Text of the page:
Working for the weekend|
Commentary by Capt. John Lavin
Aerospace & Operational Physiology Team
11/3/2010 - MINOT AIR FORCE BASE, N.D. -- I usually wake up around six in the morning on the weekends. When I tell people this, it is usually met with the same comment: "Ouch! That has to hurt!" This remark puzzles me, given that I rarely sleep in on the weekends. I am not punishing myself by waking up "early"; my body wakes up naturally at this time because I am not repaying any sleep debt accumulated during the week. Since I am fully rested and raring to go, by the time the majority of sleep-deprived folks drag themselves out of bed at noon on the weekend, I have already worked out, eaten breakfast, completed my "honey-do" list and am getting ready to head out on a bike ride with the family. Think of all you could accomplish if you weren't sleeping in on the weekends.
Let me back up a minute and briefly explain sleep debt to those of you who might not be familiar with the term. According to Scientific American, sleep debt is the difference between the amount of sleep you should be getting and the amount you actually get. Studies have shown that accumulated sleep debt leads to a foggy brain, impaired vision, impaired driving and memory problems. Long term effects can include obesity, insulin resistance and heart disease. Whether in bed, at the desk at work or behind the wheel of an automobile, the body has a way of taking back the sleep it needs. But the good news is that the debt can be repaid.
Sleep is all too often sacrificed for other priorities we deem more important. It's all too common these days to go to bed late and get up after only five to six hours of sleep. This results in about two to three hours of sleep debt per night. After a week, the ensuing cumulative sleep debt can be between 10 and 15 hours. Then what happens to your weekend? You sleep it away to repay this debt! And this, of course, creates another problem, by sleeping in on Saturday and Sunday - you disrupt your circadian rhythm and stay up later than you should on Sunday night and then you have primed yourself for the sleep debt cycle to start again.
It's a vicious cycle; one that will take its toll eventually. Whether in job performance or your personal life, it will affect you negatively. Concentration and performance rapidly degrade. Simple tasks that can be accomplished with ease tend to become more difficult and prone to errors without adequate sleep. Individuals suffering from sleep deprivation can lose their patience easily and tend to misprioritize tasks. There aren't any benefits to accumulating sleep debt.
Getting rid of sleep debt requires one to get more sleep. Sounds easy enough, but many people have trouble falling asleep. There are some things you can try to help you get to sleep faster and stay asleep longer. First of all, you must have a comfortable sleep surface. A cool, dark room gives the body some of the signals it needs to begin shutting down. The body's temperature naturally drops during sleep, so turning down the thermostat accelerates the process. Darkness signals the body that it's night time and time for sleep. An eye mask can help if the room cannot be completely darkened. A radio or fan turned to the lowest settings can create soothing white noise. Perhaps the most important tip of all is to develop a pre-sleep routine that works for you. It may be reading a book, watching some TV or listening to a little music before bed. Once it develops into a routine, the body recognizes these actions and begins the process of slowing down its gears and turning off the switches preparing for sleep.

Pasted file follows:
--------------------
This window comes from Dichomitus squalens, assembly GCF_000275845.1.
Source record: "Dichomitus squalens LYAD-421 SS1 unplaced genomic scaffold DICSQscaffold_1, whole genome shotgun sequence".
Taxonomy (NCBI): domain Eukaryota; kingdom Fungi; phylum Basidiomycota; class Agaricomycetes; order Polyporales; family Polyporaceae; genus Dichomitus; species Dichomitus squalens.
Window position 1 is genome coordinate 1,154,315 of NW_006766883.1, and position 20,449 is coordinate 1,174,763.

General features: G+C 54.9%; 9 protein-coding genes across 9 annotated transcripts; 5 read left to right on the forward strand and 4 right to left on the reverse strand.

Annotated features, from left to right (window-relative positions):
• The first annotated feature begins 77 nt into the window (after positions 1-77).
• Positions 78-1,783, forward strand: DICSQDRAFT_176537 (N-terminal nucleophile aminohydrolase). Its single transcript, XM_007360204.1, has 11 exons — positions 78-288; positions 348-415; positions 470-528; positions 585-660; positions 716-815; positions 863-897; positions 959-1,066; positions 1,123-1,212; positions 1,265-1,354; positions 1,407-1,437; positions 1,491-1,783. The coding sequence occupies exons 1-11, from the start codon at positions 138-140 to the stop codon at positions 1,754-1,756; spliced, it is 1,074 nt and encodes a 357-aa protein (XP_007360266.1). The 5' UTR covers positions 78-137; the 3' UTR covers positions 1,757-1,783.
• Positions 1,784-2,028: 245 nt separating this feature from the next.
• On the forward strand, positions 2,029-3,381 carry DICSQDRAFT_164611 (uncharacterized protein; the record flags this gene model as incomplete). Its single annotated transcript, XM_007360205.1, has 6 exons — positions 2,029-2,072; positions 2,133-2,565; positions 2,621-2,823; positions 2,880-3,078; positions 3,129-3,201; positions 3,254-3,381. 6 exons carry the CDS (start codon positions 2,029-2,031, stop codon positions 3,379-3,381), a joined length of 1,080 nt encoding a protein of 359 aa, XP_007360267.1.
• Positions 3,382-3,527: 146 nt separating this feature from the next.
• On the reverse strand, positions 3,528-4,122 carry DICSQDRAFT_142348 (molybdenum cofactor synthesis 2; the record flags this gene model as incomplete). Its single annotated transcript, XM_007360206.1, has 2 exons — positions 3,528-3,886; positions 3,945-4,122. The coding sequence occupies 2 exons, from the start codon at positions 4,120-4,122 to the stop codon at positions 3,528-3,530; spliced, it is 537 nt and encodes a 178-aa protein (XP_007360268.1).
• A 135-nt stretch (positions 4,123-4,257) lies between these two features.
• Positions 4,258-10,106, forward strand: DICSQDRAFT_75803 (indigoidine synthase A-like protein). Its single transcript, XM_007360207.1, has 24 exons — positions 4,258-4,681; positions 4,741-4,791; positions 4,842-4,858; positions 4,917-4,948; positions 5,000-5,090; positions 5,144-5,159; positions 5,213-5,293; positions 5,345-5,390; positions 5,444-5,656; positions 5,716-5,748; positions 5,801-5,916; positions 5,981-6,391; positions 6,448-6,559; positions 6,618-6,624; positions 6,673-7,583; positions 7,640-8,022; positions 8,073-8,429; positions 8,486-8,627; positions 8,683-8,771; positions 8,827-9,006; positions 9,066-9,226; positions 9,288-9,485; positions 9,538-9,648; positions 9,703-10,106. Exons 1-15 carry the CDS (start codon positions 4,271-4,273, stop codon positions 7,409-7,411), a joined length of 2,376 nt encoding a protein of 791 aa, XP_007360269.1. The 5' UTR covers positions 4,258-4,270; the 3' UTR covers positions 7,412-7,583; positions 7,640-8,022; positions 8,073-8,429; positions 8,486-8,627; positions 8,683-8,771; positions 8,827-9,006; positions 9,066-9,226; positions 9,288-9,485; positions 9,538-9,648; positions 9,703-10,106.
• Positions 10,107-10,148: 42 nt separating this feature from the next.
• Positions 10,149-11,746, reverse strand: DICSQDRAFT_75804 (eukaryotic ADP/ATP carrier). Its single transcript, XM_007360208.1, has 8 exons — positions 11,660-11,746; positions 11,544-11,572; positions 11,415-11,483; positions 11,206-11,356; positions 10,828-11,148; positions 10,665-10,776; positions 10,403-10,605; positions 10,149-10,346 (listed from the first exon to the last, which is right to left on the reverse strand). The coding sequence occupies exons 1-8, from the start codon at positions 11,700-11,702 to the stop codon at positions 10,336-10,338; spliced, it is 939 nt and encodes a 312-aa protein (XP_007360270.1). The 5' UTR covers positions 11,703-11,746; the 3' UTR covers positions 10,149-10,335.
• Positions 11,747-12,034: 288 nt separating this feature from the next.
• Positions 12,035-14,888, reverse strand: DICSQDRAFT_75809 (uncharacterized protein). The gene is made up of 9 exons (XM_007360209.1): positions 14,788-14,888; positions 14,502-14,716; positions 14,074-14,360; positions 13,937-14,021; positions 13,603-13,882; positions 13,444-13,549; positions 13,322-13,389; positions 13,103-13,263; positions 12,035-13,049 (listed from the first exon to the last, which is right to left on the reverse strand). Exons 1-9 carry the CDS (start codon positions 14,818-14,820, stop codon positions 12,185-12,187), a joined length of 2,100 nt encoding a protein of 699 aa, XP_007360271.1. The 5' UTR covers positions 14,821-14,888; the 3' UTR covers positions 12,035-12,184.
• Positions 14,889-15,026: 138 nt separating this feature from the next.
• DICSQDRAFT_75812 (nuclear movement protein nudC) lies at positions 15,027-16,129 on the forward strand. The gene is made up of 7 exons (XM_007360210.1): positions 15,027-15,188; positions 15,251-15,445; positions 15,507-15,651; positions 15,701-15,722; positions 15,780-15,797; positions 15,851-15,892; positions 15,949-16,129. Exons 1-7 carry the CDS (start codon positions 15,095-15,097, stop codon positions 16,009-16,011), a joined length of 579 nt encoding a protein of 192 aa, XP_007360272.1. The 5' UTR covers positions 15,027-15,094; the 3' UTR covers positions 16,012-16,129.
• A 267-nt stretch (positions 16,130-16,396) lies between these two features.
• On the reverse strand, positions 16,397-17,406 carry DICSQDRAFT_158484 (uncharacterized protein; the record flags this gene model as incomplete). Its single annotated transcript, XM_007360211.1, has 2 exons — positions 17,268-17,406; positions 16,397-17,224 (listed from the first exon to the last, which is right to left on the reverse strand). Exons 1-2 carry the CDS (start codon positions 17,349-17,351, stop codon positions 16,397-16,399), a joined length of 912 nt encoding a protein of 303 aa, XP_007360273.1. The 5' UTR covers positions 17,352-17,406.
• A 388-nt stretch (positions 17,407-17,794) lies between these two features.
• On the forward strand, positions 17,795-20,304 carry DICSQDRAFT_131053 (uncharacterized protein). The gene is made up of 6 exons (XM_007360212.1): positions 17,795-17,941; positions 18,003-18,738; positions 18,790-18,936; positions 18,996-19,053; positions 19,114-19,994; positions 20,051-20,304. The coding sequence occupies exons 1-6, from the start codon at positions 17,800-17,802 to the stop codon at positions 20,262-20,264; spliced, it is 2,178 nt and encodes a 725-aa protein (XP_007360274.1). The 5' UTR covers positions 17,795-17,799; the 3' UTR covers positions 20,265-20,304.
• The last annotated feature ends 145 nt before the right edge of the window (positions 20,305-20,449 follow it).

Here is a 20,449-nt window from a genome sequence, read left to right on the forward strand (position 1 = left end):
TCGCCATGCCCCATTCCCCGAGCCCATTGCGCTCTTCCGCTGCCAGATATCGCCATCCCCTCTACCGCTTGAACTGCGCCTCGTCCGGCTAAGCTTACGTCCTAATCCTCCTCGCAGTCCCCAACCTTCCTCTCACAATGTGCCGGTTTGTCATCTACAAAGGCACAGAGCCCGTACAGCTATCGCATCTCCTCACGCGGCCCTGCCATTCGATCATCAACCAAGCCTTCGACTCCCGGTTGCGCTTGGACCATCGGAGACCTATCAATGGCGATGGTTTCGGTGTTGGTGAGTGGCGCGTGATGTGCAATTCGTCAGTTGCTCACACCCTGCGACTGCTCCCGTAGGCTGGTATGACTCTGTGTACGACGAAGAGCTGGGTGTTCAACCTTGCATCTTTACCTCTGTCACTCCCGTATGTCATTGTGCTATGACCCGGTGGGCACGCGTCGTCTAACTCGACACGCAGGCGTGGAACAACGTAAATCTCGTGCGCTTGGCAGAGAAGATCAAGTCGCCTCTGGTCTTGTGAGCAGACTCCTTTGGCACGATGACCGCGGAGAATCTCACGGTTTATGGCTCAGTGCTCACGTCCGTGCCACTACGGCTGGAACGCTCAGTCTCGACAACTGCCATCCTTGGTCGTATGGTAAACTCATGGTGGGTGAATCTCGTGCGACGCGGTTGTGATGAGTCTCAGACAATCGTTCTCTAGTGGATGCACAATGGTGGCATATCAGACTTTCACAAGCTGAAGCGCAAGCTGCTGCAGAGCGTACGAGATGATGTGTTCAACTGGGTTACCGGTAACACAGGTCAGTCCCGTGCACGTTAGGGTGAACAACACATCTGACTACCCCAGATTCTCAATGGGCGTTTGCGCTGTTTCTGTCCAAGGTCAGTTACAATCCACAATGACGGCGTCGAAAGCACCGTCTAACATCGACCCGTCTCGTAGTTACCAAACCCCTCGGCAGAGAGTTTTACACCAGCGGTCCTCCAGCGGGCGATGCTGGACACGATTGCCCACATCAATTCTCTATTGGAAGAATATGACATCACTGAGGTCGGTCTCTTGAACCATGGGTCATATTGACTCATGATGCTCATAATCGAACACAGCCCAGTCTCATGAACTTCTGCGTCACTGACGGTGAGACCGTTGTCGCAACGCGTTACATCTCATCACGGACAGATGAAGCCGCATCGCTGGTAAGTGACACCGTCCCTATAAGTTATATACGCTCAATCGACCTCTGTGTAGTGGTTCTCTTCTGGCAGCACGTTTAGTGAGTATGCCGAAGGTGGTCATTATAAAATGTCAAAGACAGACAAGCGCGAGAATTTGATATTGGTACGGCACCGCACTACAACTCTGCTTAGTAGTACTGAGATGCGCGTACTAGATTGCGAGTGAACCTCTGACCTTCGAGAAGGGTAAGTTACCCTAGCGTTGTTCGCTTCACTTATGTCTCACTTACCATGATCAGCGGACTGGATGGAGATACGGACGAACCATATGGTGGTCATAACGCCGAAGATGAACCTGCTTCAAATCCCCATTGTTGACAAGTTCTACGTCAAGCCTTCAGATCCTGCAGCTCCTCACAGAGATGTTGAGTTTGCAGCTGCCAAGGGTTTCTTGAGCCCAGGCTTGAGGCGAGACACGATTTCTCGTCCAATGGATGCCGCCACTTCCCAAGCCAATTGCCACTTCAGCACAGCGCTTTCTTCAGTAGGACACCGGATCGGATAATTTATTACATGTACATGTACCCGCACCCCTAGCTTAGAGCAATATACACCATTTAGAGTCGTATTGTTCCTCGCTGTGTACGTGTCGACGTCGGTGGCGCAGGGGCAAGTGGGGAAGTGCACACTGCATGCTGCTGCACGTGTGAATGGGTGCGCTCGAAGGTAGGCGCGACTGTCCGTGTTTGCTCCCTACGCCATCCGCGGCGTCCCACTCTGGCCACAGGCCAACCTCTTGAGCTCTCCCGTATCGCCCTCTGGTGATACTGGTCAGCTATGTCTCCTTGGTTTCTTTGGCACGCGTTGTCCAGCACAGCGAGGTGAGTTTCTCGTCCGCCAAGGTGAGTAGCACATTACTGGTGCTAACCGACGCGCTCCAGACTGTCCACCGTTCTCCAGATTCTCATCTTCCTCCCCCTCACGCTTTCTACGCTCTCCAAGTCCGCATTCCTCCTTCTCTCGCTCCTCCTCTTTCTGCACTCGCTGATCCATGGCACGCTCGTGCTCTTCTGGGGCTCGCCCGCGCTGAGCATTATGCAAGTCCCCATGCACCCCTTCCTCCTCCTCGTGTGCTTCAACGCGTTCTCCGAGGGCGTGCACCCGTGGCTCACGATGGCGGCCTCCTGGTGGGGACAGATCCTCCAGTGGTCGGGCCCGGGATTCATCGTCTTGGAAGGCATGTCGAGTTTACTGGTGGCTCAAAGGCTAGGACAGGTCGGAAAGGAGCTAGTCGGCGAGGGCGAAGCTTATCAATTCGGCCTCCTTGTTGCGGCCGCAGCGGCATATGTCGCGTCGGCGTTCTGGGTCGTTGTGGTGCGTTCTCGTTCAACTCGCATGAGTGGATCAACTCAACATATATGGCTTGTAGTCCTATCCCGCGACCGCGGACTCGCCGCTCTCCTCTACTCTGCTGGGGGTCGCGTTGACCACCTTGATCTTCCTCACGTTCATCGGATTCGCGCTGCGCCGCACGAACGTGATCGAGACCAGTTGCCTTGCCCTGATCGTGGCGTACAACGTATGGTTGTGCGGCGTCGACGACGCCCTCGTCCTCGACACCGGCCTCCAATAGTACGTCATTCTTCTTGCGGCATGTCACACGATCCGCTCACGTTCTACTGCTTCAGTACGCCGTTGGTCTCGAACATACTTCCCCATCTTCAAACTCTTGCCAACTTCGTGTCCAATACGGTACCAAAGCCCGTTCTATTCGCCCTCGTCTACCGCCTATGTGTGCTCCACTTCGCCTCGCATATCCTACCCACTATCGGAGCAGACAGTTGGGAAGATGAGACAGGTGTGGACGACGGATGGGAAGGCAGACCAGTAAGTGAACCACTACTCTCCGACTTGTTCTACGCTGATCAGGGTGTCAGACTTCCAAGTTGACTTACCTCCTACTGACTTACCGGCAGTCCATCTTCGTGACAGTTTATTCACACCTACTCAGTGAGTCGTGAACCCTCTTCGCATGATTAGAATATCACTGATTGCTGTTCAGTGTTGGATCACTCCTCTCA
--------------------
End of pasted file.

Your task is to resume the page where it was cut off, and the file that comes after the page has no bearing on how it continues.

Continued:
Plan to try some of these techniques for two weeks. Figure out what time you need to wake up in the morning and go to bed eight hours prior. Set your alarm clock for your normal wake up time on the weekends, so as not to disrupt your circadian rhythm. You will be glad you did when you awake Monday morning. You may find that you feel better throughout the week. You are also likely to notice an improvement in your concentration and focus, which will in turn improve your work output and performance.
If you are "tired" of dragging through the week and sleeping your weekends away; please feel free to contact the office of Aerospace and Operational Physiology and we can help provide you with an in-depth look into your specific work and rest cycles. Contact us at 723-5032.
With sleep, it's all about quality and quantity. Get yours and stop working for the weekend.